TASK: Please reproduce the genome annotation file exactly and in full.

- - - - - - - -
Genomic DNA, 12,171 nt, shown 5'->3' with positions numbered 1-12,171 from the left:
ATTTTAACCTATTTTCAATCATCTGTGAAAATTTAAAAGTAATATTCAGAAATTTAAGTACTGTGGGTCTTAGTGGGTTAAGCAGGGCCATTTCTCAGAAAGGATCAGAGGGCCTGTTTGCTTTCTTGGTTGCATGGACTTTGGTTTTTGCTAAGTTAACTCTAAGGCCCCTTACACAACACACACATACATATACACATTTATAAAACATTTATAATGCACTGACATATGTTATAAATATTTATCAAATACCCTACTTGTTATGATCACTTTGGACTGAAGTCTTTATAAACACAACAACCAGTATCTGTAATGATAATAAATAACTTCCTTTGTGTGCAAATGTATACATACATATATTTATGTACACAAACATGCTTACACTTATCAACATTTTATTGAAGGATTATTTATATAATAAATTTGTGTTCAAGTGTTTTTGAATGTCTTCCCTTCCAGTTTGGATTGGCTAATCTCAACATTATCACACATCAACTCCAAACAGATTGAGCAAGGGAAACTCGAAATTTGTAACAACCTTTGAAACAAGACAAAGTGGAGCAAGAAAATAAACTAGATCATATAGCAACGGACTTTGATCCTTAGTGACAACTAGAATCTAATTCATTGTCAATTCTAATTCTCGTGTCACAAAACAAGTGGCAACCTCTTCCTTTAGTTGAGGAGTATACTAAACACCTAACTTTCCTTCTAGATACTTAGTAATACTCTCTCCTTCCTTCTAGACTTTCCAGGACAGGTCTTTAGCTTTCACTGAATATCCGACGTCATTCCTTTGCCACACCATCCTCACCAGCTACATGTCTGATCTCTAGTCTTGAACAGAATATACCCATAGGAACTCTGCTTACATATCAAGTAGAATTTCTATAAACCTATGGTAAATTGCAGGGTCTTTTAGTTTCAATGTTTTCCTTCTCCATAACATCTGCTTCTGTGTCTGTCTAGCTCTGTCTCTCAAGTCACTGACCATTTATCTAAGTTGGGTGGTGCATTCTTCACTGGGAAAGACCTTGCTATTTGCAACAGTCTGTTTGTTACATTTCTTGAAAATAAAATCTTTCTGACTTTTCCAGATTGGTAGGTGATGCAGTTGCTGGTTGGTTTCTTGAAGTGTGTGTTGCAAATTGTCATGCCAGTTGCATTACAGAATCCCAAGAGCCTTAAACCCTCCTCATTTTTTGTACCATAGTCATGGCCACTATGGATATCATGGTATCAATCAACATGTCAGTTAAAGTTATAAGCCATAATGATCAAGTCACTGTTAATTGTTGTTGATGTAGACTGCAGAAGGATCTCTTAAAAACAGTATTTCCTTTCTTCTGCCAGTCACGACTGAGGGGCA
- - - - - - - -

Genomic DNA, 12,171 nt, shown 5'->3' with positions numbered 1-12,171 from the left:
ATTTTAACCTATTTTCAATCATCTGTGAAAATTTAAAAGTAATATTCAGAAATTTAAGTACTGTGGGTCTTAGTGGGTTAAGCAGGGCCATTTCTCAGAAAGGATCAGAGGGCCTGTTTGCTTTCTTGGTTGCATGGACTTTGGTTTTTGCTAAGTTAACTCTAAGGCCCCTTACACAACACACACATACATATACACATTTATAAAACATTTATAATGCACTGACATATGTTATAAATATTTATCAAATACCCTACTTGTTATGATCACTTTGGACTGAAGTCTTTATAAACACAACAACCAGTATCTGTAATGATAATAAATAACTTCCTTTGTGTGCAAATGTATACATACATATATTTATGTACACAAACATGCTTACACTTATCAACATTTTATTGAAGGATTATTTATATAATAAATTTGTGTTCAAGTGTTTTTGAATGTCTTCCCTTCCAGTTTGGATTGGCTAATCTCAACATTATCACACATCAACTCCAAACAGATTGAGCAAGGGAAACTCGAAATTTGTAACAACCTTTGAAACAAGACAAAGTGGAGCAAGAAAATAAACTAGATCATATAGCAACGGACTTTGATCCTTAGTGACAACTAGAATCTAATTCATTGTCAATTCTAATTCTCGTGTCACAAAACAAGTGGCAACCTCTTCCTTTAGTTGAGGAGTATACTAAACACCTAACTTTCCTTCTAGATACTTAGTAATACTCTCTCCTTCCTTCTAGACTTTCCAGGACAGGTCTTTAGCTTTCACTGAATATCCGACGTCATTCCTTTGCCACACCATCCTCACCAGCTACATGTCTGATCTCTAGTCTTGAACAGAATATACCCATAGGAACTCTGCTTACATATCAAGTAGAATTTCTATAAACCTATGGTAAATTGCAGGGTCTTTTAGTTTCAATGTTTTCCTTCTCCATAACATCTGCTTCTGTGTCTGTCTAGCTCTGTCTCTCAAGTCACTGACCATTTATCTAAGTTGGGTGGTGCATTCTTCACTGGGAAAGACCTTGCTATTTGCAACAGTCTGTTTGTTACATTTCTTGAAAATAAAATCTTTCTGACTTTTCCAGATTGGTAGGTGATGCAGTTGCTGGTTGGTTTCTTGAAGTGTGTGTTGCAAATTGTCATGCCAGTTGCATTACAGAATCCCAAGAGCCTTAAACCCTCCTCATTTTTTGTACCATAGTCATGGCCACTATGGATATCATGGTATCAATCAACATGTCAGTTAAAGTTATAAGCCATAATGATCAAGTCACTGTTAATTGTTGTTGATGTAGACTGCAGAAGGATCTCTTAAAAACAGTATTTCCTTTCTTCTGCCAGTCACGACTGAGGGGCA